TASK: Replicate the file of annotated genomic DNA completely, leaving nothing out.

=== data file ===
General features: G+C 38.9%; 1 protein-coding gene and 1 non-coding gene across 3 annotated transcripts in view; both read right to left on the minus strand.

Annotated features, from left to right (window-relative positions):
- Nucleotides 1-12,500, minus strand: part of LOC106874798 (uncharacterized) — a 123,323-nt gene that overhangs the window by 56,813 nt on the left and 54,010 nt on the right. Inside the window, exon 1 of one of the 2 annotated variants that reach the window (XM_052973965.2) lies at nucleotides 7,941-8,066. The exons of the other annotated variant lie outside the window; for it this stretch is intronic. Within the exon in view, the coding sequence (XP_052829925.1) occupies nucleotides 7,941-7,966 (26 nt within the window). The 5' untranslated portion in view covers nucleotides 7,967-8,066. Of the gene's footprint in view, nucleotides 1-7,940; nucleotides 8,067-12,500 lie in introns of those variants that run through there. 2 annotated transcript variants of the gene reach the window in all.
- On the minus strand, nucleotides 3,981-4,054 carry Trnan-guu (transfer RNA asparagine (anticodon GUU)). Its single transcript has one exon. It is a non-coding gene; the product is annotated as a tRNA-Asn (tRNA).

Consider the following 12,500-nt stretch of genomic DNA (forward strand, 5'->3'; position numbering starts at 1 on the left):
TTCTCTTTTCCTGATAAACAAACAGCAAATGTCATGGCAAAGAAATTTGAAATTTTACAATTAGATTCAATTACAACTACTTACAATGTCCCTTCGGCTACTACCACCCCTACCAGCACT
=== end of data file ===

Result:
General features: G+C 38.9%; 1 protein-coding gene and 1 non-coding gene across 3 annotated transcripts in view; both read right to left on the minus strand.

Annotated features, from left to right (window-relative positions):
- Nucleotides 1-12,500, minus strand: part of LOC106874798 (uncharacterized) — a 123,323-nt gene that overhangs the window by 56,813 nt on the left and 54,010 nt on the right. Inside the window, exon 1 of one of the 2 annotated variants that reach the window (XM_052973965.2) lies at nucleotides 7,941-8,066. The exons of the other annotated variant lie outside the window; for it this stretch is intronic. Within the exon in view, the coding sequence (XP_052829925.1) occupies nucleotides 7,941-7,966 (26 nt within the window). The 5' untranslated portion in view covers nucleotides 7,967-8,066. Of the gene's footprint in view, nucleotides 1-7,940; nucleotides 8,067-12,500 lie in introns of those variants that run through there. 2 annotated transcript variants of the gene reach the window in all.
- On the minus strand, nucleotides 3,981-4,054 carry Trnan-guu (transfer RNA asparagine (anticodon GUU)). Its single transcript has one exon. It is a non-coding gene; the product is annotated as a tRNA-Asn (tRNA).

Consider the following 12,500-nt stretch of genomic DNA (forward strand, 5'->3'; position numbering starts at 1 on the left):
TTCTCTTTTCCTGATAAACAAACAGCAAATGTCATGGCAAAGAAATTTGAAATTTTACAATTAGATTCAATTACAACTACTTACAATGTCCCTTCGGCTACTACCACCCCTACCAGCACT